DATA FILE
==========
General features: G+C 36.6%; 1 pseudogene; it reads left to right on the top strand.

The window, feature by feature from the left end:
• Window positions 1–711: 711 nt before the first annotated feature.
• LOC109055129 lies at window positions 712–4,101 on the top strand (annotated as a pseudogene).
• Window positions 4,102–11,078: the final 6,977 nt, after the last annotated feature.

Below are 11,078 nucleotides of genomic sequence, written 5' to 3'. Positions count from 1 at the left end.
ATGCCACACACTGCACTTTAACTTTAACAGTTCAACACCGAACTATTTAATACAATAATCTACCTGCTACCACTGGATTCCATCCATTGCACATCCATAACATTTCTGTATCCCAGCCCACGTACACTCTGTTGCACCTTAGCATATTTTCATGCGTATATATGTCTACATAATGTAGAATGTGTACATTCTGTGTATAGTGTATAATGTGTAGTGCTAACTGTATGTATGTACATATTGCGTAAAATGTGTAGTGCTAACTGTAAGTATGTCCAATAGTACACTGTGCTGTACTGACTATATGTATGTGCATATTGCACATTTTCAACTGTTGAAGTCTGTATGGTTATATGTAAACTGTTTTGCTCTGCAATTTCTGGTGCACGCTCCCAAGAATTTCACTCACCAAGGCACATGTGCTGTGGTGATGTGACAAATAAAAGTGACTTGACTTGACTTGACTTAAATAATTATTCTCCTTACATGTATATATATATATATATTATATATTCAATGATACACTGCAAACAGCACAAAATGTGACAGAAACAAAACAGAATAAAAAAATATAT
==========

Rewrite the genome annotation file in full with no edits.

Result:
General features: G+C 36.6%; 1 pseudogene; it reads left to right on the top strand.

The window, feature by feature from the left end:
• Window positions 1–711: 711 nt before the first annotated feature.
• LOC109055129 lies at window positions 712–4,101 on the top strand (annotated as a pseudogene).
• Window positions 4,102–11,078: the final 6,977 nt, after the last annotated feature.

Below are 11,078 nucleotides of genomic sequence, written 5' to 3'. Positions count from 1 at the left end.
ATGCCACACACTGCACTTTAACTTTAACAGTTCAACACCGAACTATTTAATACAATAATCTACCTGCTACCACTGGATTCCATCCATTGCACATCCATAACATTTCTGTATCCCAGCCCACGTACACTCTGTTGCACCTTAGCATATTTTCATGCGTATATATGTCTACATAATGTAGAATGTGTACATTCTGTGTATAGTGTATAATGTGTAGTGCTAACTGTATGTATGTACATATTGCGTAAAATGTGTAGTGCTAACTGTAAGTATGTCCAATAGTACACTGTGCTGTACTGACTATATGTATGTGCATATTGCACATTTTCAACTGTTGAAGTCTGTATGGTTATATGTAAACTGTTTTGCTCTGCAATTTCTGGTGCACGCTCCCAAGAATTTCACTCACCAAGGCACATGTGCTGTGGTGATGTGACAAATAAAAGTGACTTGACTTGACTTGACTTAAATAATTATTCTCCTTACATGTATATATATATATATATTATATATTCAATGATACACTGCAAACAGCACAAAATGTGACAGAAACAAAACAGAATAAAAAAATATAT